1. FlareWarrior
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    FlareWarrior Member

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    How do you work through things that always get you stuck?

    Discussion in 'General Writing' started by FlareWarrior, May 21, 2014.

    Hello! I've been on a writing bender for about three days and have run a gambit of typical writing issues. One that's got me stumped right now is this: two of my characters are heading towards a relationship. I myself, in real life, am uncomfortable in relationships and all they entail. I didn't think it would be that much of an issue - I mean, I've got giant monsters running around and I don't think I'd really be super comfortable with that either! But alas, I reached a *slightly* romantic scene and ground to a halt. After an hour of trying it was to the point that I wrote two words and deleted them while yelling "LAME!".
    I've had relationships before so it's not like I'm stuck because of lack of experience. I've been having this trouble for a while now, and it's annoying because I really want to write this story but can't seem to work through this one scene!
    I'd love to hear some tips and tricks on how others work around this kind of issue :)
     
  2. Mckk
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    Mckk Moderator Staff Supporter Contributor

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    Go read a romantic scene you really enjoyed from a book/author you like. See how the pro does it.

    Otherwise, maybe stick around for a while longer to fulfill your minimum requirement before you can post in the workshop, and then post something up for critique and then we'd be better able to help you. Cus right now we can't really see what you've done, so it's hard to say where you're going wrong. If it's not a lack of experience holding you back, then it's probably a writing issue - and for that we really do need to see the scene.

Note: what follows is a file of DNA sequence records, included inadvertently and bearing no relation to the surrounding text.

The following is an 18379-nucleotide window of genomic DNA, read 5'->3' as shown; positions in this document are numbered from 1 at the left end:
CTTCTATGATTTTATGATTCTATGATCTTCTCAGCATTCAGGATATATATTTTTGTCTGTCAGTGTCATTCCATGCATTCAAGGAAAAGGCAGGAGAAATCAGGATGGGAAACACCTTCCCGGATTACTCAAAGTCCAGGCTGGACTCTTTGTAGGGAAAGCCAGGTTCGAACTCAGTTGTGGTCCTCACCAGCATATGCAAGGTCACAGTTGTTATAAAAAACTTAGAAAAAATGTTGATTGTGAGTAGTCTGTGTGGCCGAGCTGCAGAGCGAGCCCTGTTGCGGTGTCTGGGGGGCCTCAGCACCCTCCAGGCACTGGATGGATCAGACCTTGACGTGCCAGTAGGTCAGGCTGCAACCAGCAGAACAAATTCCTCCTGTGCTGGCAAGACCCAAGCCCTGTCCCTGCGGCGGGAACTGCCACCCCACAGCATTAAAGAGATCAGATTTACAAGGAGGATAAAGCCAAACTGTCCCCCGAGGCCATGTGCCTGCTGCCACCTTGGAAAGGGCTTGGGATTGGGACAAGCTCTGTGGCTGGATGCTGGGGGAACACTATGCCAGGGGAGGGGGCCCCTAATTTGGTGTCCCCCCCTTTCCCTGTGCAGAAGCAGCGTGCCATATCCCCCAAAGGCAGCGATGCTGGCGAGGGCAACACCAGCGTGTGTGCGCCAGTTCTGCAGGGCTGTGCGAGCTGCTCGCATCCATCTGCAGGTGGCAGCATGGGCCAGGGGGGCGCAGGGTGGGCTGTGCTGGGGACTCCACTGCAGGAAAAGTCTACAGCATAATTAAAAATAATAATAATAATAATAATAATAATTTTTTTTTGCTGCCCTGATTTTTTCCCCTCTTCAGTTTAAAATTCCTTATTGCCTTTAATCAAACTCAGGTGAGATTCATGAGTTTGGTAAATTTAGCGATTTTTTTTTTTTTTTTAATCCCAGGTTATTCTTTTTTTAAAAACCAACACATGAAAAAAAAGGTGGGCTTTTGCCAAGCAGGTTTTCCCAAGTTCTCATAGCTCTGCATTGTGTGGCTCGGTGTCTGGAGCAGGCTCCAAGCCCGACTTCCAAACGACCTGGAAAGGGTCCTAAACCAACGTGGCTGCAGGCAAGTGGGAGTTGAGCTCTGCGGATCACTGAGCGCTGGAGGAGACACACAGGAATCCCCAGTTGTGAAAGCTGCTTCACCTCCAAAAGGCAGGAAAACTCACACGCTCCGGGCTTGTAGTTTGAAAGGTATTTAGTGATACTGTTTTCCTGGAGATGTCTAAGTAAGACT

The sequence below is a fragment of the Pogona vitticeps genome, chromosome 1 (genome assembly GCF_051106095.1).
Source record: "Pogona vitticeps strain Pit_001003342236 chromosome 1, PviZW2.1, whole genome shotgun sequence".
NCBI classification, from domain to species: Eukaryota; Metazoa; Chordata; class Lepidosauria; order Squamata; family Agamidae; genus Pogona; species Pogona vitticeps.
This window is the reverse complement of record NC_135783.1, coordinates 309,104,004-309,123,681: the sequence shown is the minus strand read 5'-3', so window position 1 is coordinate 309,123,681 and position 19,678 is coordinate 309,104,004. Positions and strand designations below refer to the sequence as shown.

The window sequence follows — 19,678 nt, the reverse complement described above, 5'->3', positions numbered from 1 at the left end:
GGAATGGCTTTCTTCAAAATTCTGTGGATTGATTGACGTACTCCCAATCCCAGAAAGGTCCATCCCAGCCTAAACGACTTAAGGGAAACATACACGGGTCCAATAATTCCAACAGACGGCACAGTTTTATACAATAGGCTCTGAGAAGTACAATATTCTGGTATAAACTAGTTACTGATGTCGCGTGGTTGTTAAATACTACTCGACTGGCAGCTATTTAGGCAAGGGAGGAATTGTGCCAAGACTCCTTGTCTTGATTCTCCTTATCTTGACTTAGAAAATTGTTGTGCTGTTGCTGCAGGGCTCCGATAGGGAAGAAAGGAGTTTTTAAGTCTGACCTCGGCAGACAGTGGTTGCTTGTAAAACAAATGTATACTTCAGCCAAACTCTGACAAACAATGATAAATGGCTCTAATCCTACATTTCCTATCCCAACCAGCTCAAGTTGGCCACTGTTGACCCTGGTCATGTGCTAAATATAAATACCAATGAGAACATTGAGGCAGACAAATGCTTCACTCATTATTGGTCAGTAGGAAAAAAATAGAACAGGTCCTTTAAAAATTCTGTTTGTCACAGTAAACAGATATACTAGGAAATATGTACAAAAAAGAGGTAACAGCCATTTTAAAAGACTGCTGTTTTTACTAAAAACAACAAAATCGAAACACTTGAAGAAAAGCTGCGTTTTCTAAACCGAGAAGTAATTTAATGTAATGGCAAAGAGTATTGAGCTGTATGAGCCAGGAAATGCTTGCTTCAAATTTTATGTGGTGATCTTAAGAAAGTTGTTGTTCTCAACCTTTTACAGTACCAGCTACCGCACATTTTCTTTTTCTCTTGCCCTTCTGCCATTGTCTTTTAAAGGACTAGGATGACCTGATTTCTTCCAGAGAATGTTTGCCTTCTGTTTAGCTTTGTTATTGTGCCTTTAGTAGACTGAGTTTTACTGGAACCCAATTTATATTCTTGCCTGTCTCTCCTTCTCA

My only other piece of advice is perhaps to relax. Let it go and just write it. It sounds like you're holding back on details or emotions or levels of intimacy within the scene because you're uncomfortable to feel those very things yourself. There's little cure for that except to remember - You are NOT your characters. Sure you might be uncomfortable but perhaps your character is super comfortable - take it from her perspective and not your own. It might help you loosen up.
     
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  3. jazzabel
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    jazzabel Contributing Member Contributor

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    Well, I don't think an hour spent on a difficult scene is enough time to despair or declare yourself unable to do it without external help. My advice would be that you try a lot harder. Sometimes, it takes months, dozens of re-writes, coming back to it many times, and pressing on with the rest of the work in the meantime, before we resolve a difficult scene or a paragraph. This is a normal writing process, something everyone struggles with.

    Ask yourself, why are you struggling with it? What is it about your past relationships ( or a particular relationship) that left you feeling inadequate, or bitter, anxious, scared, confused, whatever is the emotion that's blocking you. Good luck!
     
  4. FlareWarrior
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    FlareWarrior Member

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    Oh, I've been working on it for three days now. That was just the last time I got anything on paper :p I've got plenty of little things going on in my life that are causing it to be difficult, but there's currently no fixing them and I just want to write!
    Thank you both for the advice! I just went looking, what are the minimum requirements? Someone said 20 posts? It's not even close to being viewable by other human beings right now but I could give it a quick spell check if need be.
     
  5. jazzabel
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    jazzabel Contributing Member Contributor